The grey dawn shows flashes of red and gold, but these are quickly damped by the low, broken layer – fortunately there appears to be no hint of rain but it adds a pall of gloom.  The breeze is from the east and while not quite chilling it lends itself to an occasional shiver.  Or is it the foreshadow of the coming ceremony?

The ceremony begins with a prelude concert – all of which is wonderful, but the part that reached out and strummed the strings of your heart had to be the chorus of elementary students, the J. W. Alvey Elementary School Singing Sunrays.  At once in their shining faces you catch a glimpse of what is great about this country and the hope of its future.

As if egged on by their singing, the sun began to break through the overcast and before we knew it, we were fast upon the first moment of silence – at 0840, when the first tower was struck. Following a wreath laying the roll call of the 184 who were lost here was read.  Now, this was a first as it hadn’t been done at the re-dedication ceremony in 2002.   Now, gazing across the crowd, past the media and the podium, we cast our eyes on the memorial, the benches draped in dark blue awaiting their dedication and uncovering later.  For now, alone and unguarded, the cloth is brushed by the occasional breeze, which plucks at the fabric as names are read and pictures flashed back in the amphitheater.  Taps is played by a lone bugler posted on the roof, above the unfurled flag.  We well remember watching that flag being unfurled the first time, those few years ago, and the statement of defiance and strength in the face of evil it personified.  Today it is no less so though the smoke and rubble is long gone. And then the bagpipes struck up Amazing Grace…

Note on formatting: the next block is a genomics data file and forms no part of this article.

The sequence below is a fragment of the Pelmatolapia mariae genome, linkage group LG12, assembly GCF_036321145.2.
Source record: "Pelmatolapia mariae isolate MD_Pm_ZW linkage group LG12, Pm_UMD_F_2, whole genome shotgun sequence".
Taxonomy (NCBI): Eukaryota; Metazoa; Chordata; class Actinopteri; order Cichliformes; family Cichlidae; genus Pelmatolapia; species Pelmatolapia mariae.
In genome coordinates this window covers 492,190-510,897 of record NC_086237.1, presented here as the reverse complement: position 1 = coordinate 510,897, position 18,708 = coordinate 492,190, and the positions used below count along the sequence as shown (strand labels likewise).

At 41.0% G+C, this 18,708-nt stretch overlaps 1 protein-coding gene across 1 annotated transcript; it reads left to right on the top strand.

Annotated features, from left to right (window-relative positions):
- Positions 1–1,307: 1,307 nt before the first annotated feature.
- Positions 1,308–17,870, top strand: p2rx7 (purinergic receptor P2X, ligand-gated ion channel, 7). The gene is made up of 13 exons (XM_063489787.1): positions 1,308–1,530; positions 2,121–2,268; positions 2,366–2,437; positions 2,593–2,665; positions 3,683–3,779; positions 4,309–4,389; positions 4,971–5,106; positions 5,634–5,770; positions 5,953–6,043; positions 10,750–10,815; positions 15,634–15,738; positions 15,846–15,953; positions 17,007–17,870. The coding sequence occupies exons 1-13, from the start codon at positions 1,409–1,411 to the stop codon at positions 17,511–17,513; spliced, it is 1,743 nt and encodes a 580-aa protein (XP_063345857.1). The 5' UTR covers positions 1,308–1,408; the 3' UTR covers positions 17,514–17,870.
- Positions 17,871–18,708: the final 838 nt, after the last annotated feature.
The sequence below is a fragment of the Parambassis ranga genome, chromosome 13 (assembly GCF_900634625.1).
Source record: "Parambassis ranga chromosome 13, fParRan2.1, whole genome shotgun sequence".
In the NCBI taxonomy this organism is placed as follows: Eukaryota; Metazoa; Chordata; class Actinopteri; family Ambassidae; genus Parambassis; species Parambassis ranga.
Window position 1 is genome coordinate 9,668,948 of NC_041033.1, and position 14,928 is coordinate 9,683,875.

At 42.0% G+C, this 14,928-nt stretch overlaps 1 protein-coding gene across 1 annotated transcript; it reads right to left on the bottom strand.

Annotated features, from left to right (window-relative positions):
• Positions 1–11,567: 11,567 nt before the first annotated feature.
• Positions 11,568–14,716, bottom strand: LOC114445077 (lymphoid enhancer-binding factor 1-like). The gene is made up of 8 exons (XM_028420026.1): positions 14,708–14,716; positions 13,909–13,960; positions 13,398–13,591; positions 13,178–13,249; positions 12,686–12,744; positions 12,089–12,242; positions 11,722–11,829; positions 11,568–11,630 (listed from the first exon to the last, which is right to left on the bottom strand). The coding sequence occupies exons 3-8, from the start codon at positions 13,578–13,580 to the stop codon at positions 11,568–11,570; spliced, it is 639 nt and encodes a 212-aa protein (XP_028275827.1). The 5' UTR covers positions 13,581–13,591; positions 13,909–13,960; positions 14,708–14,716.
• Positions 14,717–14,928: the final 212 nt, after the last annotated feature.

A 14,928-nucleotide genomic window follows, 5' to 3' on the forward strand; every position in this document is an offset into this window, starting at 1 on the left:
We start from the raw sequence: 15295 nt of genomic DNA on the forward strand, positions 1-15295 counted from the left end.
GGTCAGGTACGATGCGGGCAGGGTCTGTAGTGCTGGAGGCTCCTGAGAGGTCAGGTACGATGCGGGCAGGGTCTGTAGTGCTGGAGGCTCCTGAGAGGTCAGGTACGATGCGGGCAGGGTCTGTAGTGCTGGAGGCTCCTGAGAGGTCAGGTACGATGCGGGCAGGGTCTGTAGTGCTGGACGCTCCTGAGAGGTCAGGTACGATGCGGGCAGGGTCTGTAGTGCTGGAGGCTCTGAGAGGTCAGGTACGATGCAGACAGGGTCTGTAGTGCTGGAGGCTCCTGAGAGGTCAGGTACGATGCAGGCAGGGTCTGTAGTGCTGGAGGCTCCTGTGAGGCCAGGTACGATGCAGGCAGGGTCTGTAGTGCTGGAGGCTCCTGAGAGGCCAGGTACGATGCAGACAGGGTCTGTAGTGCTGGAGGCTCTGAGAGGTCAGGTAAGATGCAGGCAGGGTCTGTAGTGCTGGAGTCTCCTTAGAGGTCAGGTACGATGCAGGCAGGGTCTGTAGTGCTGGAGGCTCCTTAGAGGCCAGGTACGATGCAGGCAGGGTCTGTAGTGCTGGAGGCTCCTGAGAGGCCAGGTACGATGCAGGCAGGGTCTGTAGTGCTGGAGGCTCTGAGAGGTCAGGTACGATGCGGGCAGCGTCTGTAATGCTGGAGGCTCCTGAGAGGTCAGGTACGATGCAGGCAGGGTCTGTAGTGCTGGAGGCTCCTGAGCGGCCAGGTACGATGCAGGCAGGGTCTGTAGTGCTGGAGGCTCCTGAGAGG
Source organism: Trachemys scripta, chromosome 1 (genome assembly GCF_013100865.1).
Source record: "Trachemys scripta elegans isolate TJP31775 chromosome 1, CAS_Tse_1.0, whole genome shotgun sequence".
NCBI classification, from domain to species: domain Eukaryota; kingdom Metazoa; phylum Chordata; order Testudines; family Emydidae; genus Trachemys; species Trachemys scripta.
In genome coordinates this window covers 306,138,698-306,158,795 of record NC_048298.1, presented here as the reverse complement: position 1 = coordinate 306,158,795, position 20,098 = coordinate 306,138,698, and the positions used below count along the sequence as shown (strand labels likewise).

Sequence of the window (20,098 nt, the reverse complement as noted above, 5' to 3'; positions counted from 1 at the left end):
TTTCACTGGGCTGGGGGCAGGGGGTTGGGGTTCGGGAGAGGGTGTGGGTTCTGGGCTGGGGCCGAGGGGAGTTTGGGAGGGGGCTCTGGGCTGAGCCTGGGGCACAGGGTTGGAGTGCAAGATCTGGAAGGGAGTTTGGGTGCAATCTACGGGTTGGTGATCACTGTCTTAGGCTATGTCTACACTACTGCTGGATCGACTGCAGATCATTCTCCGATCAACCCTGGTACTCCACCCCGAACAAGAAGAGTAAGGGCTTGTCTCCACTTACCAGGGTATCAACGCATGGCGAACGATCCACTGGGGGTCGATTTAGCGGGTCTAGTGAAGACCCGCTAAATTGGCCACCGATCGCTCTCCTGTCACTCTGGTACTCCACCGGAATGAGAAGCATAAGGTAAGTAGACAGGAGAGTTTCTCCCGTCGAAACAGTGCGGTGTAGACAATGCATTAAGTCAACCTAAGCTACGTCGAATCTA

—–
Bagpipe Salute

—–

Soon, too soon, it is time for another moment of silence – this time for our site.   And following, the hauntingly beautiful offering by Kitty Donohoe, ‘There Are No Words’ written the afternoon of Sept 11, 2001:

There Are No Words

there are no words   there is no song
is there a balm that can heal these wounds that will last a lifetime long
and when the stars have burned to dust
hand in hand we still will stand because we must

in one single hour   in one single day
we were changed forever  something taken away
and there is no fire that can melt this heavy stone
that can bring back the voices and the spirits of our own

all the brothers, sisters and lovers   all the friends that are gone
all the chairs that will be empty in the lives that will go on
can we ever forgive  though we never will forget
can we believe in the milk of human goodness yet

we were forged in freedom  we were born in liberty
we came here to stop the twisted arrows cast by tyranny
and we won’t bow down  we are strong of heart
we are a chain together  that won’t be pulled apart

- Kitty Donohoe, 2001

Unashamedly – not a dry eye in the area…

And now we are fast upon the the portion of the service where the memorial is dedicated:

Former SECDEF Rumsfeld:

Here beneath these sloping fields of Arlington National Cemetery, fields that hold our nation’s fallen, this building stands as a silent monument to the resolve of a free people. And so too this memorial in its shadow will stand not only as a symbol of a nation’s grief, but as an eternal reminder of men and women of valor who saw flame and smoke, stepped forward to save and protect the lives of their fellow Americans on September 11th.

Let it also remind each of us of those who have volunteered to serve in our nation’s armed forces before and every day since. Our nation’s military has stood strong in this new age of peril, determined that what happened here seven years ago must not happen again.

Chairman of the Joint Chiefs of Staff ADM Mullen: